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Gov. Kotek pulls $2.7 million in homeless funds from Multnomah County, redistributes to C. Oregon and others

Central Oregon is getting an extra share of state funding for programs to help the homeless find shelter, stable housing
KTVZ file
Central Oregon is getting an extra share of state funding for programs to help the homeless find shelter, stable housing

Slow rollout cited, along with the county's access to other funds; $850,000 more to C.O.

SALEM, Ore. (KTVZ) – Gov. Tina Kotek has pulled $2.7 million of the $18.2 million in emergency homeless response funds directed to Multnomah County and redistributed them to six other counties, including three in Central Oregon, due to the slow rollout by the state’s most populous county and its access to other funding.

Kotek in March signed a $200 million Emergency Homelessness Response package that she said would help move 1,200 Oregonians without shelter into housing and create 600 new shelter beds by next January, OPB reported.

Nearly $80 million of those dollars were distributed across the states’ most populous counties in April, with the largest portion, $18.2 million, going directly to Multnomah County. Central Oregon received $13.9 million to rehouse 161 households and create 111 shelter beds.

Kotek's press secretary, Elisabeth Shepard, provided this breakdown and details on Thursday to NewsChannel 21:


County Dollar amount Additional Number of households rehoused Current Goal
Clackamas County980,000 40130 
Marion/Polk counties850,00024158 
Central Oregon MAC (Deschutes, Jefferson, Crook counties)850,00025161 
Total: $2,680,00089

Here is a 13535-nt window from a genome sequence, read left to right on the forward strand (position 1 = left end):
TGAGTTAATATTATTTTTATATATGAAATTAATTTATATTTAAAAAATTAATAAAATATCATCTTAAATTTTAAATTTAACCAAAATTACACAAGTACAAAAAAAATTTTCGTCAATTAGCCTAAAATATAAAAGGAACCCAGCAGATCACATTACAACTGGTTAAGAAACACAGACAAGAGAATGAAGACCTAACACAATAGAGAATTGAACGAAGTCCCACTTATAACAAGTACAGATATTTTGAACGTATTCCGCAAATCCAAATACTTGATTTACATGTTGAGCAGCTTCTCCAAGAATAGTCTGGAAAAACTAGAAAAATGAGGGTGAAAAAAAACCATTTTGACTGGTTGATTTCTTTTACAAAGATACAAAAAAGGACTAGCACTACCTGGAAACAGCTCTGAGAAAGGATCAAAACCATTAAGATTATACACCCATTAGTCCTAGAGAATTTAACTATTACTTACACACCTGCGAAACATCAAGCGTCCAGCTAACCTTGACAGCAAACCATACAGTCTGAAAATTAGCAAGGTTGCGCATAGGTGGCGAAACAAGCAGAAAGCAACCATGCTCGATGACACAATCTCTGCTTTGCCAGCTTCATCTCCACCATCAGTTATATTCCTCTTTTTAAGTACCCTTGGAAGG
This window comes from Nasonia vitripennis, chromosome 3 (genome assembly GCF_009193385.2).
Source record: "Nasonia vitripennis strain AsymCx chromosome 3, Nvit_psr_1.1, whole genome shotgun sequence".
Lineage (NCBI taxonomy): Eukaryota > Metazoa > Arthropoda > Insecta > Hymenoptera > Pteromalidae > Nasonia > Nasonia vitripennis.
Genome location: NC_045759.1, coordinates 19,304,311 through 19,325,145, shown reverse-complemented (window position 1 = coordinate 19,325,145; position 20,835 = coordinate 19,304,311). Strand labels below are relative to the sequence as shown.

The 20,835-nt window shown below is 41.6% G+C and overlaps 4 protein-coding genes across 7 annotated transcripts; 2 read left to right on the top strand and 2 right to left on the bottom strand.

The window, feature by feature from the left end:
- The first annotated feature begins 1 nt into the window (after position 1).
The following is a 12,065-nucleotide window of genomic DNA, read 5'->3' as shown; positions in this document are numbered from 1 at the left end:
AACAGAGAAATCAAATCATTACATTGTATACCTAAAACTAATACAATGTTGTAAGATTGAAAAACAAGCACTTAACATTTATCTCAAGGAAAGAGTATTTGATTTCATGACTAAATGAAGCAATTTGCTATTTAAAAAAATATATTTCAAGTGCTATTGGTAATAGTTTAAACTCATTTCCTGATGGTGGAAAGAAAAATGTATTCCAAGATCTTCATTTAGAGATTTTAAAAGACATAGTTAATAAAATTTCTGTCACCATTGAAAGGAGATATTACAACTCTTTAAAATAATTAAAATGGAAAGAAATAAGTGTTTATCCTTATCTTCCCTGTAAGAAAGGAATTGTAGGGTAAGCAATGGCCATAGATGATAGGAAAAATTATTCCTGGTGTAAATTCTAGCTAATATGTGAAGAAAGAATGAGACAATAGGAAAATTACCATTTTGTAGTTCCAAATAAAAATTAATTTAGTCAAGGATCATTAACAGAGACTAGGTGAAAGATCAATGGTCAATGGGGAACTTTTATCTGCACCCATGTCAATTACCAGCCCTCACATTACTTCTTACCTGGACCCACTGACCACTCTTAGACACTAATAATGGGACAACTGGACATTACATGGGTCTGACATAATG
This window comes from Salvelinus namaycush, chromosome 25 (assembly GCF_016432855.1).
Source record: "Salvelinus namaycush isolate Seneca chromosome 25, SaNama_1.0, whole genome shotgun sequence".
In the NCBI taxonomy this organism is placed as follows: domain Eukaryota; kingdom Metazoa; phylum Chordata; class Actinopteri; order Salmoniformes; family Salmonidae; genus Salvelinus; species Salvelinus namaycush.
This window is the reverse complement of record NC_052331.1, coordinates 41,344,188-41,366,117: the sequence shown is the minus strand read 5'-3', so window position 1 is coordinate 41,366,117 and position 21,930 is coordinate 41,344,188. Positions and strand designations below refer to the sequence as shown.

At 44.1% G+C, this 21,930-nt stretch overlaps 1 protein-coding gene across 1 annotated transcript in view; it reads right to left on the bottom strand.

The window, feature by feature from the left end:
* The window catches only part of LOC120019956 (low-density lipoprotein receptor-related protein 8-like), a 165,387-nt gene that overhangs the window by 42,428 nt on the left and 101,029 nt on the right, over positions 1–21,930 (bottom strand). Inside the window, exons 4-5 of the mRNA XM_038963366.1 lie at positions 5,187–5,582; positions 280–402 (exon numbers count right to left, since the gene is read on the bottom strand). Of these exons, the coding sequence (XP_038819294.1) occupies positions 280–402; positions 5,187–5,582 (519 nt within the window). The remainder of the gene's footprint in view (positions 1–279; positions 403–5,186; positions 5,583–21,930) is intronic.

For context, our statewide goals are:

  • Prevent at least 8,750 households from becoming homeless statewide;
  • Add at least 600 low-barrier shelter beds in emergency areas;
  • Rehouse at least 1,200 unsheltered households in emergency areas.

Additional information about how these goals are divided across the state and more can be found here: Oregon Housing and Community Services : FAQ: Housing Emergency Executive Orders : State of Oregon

Why now?

We are at a key decision point in order to reach these goals. Given Multnomah County’s existing local, regional, state, and federal resources, the funding from the emergency order will have a greater impact toward meeting our statewide goals by January 10 if reinvested into MAC (Multi-Agency Coordination) groups who are on track in their rehousing goals and indicated they had capacity to do more if given additional resources. 

Why $2.6 million?

The amount is based on projections and estimates that Oregon Housing and Community Services requested from the providers in the regions listed above for what it would cost to increase their rehousing goals. 

Is there a date that counties next to spend this money by?

The goal of the order is to achieve the outcomes by January 10, 2024. Funding may be spent after this date to sustain the work that is set up during the Executive Order period, such as paying for the rent or services that people being rehoused may need. However, the outcomes need to be accomplished by January 10, 2024. 


Tammy Baney, executive director of the Central Oregon Intergovernmental Council, which oversees use of the governor's funds, said the region agreed to provide "rapid rehousing" to 25 households with the added money. She said the state dollars can be used for up to a year for each household.

Multnomah County Chair Jessica Vega Pederson said their funding cut will “not at all” impact the county’s response to homelessness. 

Multnomah County Chair Jessica Vega Pederson said the funding cut will “not at all” impact the county’s response to homelessness.

“The Governor and I both recognize that Multnomah County has more resources than other parts of the state,” Vega Pederson told OPB. “Our investments and goals – and the impacts they will have on our Homelessness Response System and our ability to allocate targeted resources to this crisis – will not change.”

Vega Pederson said she had already considered returning some of the money to the state before Wednesday’s announcement.

That’s mostly due to the county’s unprecedented influx of public funding meant to address homelessness – and its challenges getting those dollars out the door, OPB reported.

Article Topic Follows: Government-politics

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